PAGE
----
OUTLOOK

America can keep hope alive

 
 
MCT
MCT
Rice / MCT

kathleenparker@washpost.com

America’s capacity for optimism and hope has been boundless through much of our short history.

The tangible returns of hard work; the ordered liberty sustained through community consent; and opportunity honed over time to apply equally to all men and women — these were the currency of what we called the American Dream.

Essential to these achievements was courage. The Founding Fathers were above all courageous as they challenged a king, fought and died for freedom, and created a country from scratch with little more than mettle and intellectual vigor.

If this isn’t exceptional, then we have lost the meaning of words.

As we begin yet another new year, it is less easy to summon the dream. Instead of hope, a word that brought us a new president, we have entered an era of envy and doubt — envy for those who have more, and doubt that we can ever dig ourselves out of debilitating debt. What happens when even our debtors no longer want our dollars anymore, as China recently declared? A country that no longer wants our money likely doesn’t want our debt, either.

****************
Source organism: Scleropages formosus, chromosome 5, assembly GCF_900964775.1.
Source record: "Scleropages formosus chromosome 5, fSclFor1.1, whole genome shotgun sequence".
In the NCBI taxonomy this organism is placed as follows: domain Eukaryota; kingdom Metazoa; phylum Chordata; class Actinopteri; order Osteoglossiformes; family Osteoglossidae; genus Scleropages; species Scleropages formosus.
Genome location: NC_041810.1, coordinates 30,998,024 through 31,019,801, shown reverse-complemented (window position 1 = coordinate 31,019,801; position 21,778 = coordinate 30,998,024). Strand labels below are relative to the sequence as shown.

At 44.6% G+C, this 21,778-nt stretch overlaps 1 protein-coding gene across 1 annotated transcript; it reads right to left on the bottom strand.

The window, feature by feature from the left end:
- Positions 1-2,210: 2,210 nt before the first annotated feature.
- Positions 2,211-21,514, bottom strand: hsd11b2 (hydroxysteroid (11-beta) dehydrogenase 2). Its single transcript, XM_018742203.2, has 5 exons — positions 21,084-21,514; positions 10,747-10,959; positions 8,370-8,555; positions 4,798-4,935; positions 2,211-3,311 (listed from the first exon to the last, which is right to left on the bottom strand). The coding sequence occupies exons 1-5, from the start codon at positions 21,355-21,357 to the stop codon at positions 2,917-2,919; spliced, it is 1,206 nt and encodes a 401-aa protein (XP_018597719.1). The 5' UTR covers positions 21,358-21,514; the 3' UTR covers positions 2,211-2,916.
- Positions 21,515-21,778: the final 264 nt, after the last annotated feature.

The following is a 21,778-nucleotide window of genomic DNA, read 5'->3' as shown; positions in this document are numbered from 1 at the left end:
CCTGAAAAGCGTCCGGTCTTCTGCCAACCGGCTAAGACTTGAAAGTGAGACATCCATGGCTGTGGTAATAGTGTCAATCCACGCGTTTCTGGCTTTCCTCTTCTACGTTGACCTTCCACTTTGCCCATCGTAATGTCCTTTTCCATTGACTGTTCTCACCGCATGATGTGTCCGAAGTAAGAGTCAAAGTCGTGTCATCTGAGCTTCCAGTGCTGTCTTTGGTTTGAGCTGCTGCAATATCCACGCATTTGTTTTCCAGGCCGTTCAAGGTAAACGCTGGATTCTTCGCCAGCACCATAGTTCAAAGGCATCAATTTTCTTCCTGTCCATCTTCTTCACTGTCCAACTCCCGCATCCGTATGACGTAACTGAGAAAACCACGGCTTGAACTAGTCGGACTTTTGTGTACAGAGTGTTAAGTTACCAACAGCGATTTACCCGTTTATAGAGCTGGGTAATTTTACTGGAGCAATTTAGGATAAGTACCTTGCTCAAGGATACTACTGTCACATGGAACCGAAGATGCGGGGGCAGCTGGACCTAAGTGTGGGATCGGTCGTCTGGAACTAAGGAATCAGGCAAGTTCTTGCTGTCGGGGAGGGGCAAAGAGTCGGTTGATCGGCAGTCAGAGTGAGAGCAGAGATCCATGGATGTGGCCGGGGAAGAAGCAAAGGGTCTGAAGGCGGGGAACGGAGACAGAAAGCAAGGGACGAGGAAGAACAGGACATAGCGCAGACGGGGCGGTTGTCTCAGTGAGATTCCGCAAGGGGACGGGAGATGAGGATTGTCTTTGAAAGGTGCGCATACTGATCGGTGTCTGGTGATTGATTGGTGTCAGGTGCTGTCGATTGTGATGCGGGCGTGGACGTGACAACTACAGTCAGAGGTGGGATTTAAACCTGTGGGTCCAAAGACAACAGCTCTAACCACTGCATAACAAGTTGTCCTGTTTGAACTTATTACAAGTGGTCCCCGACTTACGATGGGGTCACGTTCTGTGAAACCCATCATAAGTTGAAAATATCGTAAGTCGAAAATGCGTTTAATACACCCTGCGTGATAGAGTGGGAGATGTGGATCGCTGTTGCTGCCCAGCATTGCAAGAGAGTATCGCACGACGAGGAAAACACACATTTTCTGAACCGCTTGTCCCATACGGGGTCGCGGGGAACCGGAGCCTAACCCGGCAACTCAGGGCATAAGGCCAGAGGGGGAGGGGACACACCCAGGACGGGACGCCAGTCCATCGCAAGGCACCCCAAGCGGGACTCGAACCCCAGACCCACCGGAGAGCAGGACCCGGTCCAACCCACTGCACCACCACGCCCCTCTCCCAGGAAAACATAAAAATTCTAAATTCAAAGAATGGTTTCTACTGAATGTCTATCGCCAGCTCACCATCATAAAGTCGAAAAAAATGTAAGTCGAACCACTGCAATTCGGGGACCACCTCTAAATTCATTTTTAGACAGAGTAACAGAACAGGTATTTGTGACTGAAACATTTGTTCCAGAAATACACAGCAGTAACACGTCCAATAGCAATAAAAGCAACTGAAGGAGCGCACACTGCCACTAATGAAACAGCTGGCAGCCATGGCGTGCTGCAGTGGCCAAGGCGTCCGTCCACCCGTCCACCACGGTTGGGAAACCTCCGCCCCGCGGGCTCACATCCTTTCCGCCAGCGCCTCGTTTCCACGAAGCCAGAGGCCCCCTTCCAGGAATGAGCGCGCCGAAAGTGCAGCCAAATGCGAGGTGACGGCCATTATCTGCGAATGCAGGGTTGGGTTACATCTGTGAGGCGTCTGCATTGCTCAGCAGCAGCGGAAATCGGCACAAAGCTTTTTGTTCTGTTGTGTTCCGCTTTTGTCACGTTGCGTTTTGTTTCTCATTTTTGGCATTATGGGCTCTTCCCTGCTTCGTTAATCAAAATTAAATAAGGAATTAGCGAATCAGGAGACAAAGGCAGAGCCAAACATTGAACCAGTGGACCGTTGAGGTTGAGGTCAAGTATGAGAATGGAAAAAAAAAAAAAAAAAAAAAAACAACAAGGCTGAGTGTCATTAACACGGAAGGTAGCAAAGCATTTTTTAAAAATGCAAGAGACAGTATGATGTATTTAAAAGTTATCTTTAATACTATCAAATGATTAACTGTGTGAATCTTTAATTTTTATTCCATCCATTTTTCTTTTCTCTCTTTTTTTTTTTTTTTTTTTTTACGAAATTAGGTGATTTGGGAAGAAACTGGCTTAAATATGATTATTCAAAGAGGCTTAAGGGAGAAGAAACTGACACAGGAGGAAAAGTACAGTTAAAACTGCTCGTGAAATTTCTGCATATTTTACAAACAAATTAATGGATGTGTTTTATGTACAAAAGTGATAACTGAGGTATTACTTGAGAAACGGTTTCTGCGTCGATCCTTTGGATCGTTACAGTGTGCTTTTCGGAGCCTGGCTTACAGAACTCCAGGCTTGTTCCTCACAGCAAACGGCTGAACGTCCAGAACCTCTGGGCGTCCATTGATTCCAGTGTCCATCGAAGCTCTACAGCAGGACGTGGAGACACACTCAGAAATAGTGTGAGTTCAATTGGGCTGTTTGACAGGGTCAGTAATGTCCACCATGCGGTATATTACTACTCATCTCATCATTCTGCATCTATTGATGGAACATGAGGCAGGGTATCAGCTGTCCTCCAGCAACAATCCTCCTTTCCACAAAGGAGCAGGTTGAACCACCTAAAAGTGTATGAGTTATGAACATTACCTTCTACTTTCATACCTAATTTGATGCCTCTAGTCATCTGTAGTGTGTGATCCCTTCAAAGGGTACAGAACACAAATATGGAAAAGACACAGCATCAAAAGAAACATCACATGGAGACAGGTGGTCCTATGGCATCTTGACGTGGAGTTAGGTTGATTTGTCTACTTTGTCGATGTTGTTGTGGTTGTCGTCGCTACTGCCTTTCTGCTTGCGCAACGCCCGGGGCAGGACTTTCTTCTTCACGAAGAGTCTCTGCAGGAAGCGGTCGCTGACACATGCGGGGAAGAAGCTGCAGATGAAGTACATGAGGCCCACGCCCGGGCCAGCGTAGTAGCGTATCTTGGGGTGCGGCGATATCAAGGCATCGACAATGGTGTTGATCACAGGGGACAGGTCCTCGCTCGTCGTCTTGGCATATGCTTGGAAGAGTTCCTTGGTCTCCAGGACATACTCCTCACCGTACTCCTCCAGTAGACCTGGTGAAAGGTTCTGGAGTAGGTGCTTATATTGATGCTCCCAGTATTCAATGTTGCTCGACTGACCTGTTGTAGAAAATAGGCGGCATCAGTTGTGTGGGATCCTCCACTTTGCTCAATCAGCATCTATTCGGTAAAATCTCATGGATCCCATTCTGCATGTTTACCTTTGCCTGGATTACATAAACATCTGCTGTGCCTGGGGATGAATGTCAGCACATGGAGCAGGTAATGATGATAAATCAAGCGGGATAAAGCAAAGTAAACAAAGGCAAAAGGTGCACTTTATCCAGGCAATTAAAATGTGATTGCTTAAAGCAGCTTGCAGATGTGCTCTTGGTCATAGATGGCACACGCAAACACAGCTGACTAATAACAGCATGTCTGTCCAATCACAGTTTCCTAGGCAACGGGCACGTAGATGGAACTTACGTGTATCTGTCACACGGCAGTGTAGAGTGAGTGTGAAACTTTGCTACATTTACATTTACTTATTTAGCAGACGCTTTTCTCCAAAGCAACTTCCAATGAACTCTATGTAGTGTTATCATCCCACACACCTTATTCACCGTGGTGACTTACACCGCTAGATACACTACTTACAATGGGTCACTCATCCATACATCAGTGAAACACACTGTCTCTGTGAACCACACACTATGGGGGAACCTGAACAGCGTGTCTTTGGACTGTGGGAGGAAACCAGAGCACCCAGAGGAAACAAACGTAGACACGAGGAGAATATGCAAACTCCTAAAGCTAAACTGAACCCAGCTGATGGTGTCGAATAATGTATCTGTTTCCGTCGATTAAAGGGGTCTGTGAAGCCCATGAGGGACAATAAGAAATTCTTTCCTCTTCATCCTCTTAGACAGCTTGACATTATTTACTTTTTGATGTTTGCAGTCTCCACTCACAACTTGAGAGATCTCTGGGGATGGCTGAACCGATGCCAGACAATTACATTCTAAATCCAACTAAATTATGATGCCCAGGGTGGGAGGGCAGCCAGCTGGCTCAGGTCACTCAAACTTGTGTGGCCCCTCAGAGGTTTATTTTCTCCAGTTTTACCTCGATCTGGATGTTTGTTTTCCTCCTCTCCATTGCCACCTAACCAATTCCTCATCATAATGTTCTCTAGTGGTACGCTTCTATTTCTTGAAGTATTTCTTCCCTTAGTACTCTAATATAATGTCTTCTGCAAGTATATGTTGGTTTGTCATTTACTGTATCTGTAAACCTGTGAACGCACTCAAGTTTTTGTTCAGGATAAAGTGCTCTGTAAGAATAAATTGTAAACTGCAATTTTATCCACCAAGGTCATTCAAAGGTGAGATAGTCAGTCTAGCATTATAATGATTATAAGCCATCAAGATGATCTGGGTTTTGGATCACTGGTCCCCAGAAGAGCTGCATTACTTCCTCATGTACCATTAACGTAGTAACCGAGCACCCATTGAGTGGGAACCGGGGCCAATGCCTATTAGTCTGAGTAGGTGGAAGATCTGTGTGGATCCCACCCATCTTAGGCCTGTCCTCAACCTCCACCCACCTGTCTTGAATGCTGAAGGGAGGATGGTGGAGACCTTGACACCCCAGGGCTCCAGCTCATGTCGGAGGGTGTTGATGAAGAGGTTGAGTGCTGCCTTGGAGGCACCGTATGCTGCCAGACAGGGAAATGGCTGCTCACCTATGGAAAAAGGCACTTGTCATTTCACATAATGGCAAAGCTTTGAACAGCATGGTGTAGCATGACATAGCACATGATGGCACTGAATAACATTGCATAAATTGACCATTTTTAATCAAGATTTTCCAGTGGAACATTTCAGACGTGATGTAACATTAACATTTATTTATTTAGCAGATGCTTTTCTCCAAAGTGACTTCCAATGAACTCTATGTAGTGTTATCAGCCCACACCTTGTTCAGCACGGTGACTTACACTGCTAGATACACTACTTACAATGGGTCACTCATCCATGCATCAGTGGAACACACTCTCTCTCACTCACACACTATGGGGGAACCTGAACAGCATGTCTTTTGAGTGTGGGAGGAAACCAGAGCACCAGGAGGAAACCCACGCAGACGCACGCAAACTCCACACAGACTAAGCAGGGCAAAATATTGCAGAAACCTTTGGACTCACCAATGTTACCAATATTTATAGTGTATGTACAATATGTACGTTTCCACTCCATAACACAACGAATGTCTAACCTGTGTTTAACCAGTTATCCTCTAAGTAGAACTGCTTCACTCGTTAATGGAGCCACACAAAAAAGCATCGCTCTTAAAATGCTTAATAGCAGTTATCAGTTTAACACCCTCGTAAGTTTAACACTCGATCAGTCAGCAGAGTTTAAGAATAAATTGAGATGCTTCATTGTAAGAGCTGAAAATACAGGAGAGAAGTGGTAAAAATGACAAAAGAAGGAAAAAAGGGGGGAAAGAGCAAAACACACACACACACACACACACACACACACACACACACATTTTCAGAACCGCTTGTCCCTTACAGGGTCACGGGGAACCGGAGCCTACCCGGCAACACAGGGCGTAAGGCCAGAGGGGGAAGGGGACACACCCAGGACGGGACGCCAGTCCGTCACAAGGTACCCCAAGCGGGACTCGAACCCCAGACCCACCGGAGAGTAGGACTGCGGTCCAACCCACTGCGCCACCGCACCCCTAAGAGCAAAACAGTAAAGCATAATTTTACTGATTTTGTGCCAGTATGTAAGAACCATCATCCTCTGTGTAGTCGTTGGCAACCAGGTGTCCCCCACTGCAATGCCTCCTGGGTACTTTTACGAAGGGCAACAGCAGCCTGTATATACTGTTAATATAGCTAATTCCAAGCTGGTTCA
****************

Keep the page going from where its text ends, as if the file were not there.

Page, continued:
Depending on whose prognostications one believes, we are either rebounding, by dribs and drabs, or perched on the precipice of economic ruin. Let’s figure we’re somewhere in between, which falls short of inspiring. What is certain is that our economic standing in the world is damaged, our credit and credibility are weak, and business confidence is still in limbo.

Do weak economies and moral decay go hand in hand? We certainly seem poised to find out.

From Miley Cyrus’ naked cavorting on a wrecking ball – well, one can at least admire her metaphoric succulence – to Anthony Weiner’s Twitter projections of His Very Own Self, we have lost all sense of decorum, that voluntary commitment to behavior that combines a willingness to consider others first (at minimum keeping our clothes on), enforced through the exercise of self-restraint.

Note the term self-restraint. No one’s arguing for a new Puritanism, heaven forbid, but a pivot toward responsible adulthood would be helpful in re-creating a culture that doesn’t pinch our faces with revulsion. How do we expect children to navigate through this tawdry muck to become the sort of people most of us would like to know?